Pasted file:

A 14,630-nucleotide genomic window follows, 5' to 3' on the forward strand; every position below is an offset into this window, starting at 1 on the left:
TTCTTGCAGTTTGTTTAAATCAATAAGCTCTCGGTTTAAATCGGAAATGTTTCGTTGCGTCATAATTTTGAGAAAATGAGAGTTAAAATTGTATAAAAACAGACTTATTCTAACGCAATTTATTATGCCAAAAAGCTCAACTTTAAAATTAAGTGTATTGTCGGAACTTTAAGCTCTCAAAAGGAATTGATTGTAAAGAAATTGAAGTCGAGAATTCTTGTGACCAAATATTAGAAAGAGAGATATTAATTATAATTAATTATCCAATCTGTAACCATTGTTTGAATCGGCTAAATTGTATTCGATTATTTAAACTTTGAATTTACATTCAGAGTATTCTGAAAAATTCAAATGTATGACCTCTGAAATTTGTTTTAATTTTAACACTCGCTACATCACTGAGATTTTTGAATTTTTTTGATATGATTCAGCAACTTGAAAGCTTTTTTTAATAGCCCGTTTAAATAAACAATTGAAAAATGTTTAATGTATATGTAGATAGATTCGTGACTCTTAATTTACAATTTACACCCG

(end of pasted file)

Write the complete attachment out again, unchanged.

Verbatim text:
A 14,630-nucleotide genomic window follows, 5' to 3' on the forward strand; every position below is an offset into this window, starting at 1 on the left:
TTCTTGCAGTTTGTTTAAATCAATAAGCTCTCGGTTTAAATCGGAAATGTTTCGTTGCGTCATAATTTTGAGAAAATGAGAGTTAAAATTGTATAAAAACAGACTTATTCTAACGCAATTTATTATGCCAAAAAGCTCAACTTTAAAATTAAGTGTATTGTCGGAACTTTAAGCTCTCAAAAGGAATTGATTGTAAAGAAATTGAAGTCGAGAATTCTTGTGACCAAATATTAGAAAGAGAGATATTAATTATAATTAATTATCCAATCTGTAACCATTGTTTGAATCGGCTAAATTGTATTCGATTATTTAAACTTTGAATTTACATTCAGAGTATTCTGAAAAATTCAAATGTATGACCTCTGAAATTTGTTTTAATTTTAACACTCGCTACATCACTGAGATTTTTGAATTTTTTTGATATGATTCAGCAACTTGAAAGCTTTTTTTAATAGCCCGTTTAAATAAACAATTGAAAAATGTTTAATGTATATGTAGATAGATTCGTGACTCTTAATTTACAATTTACACCCG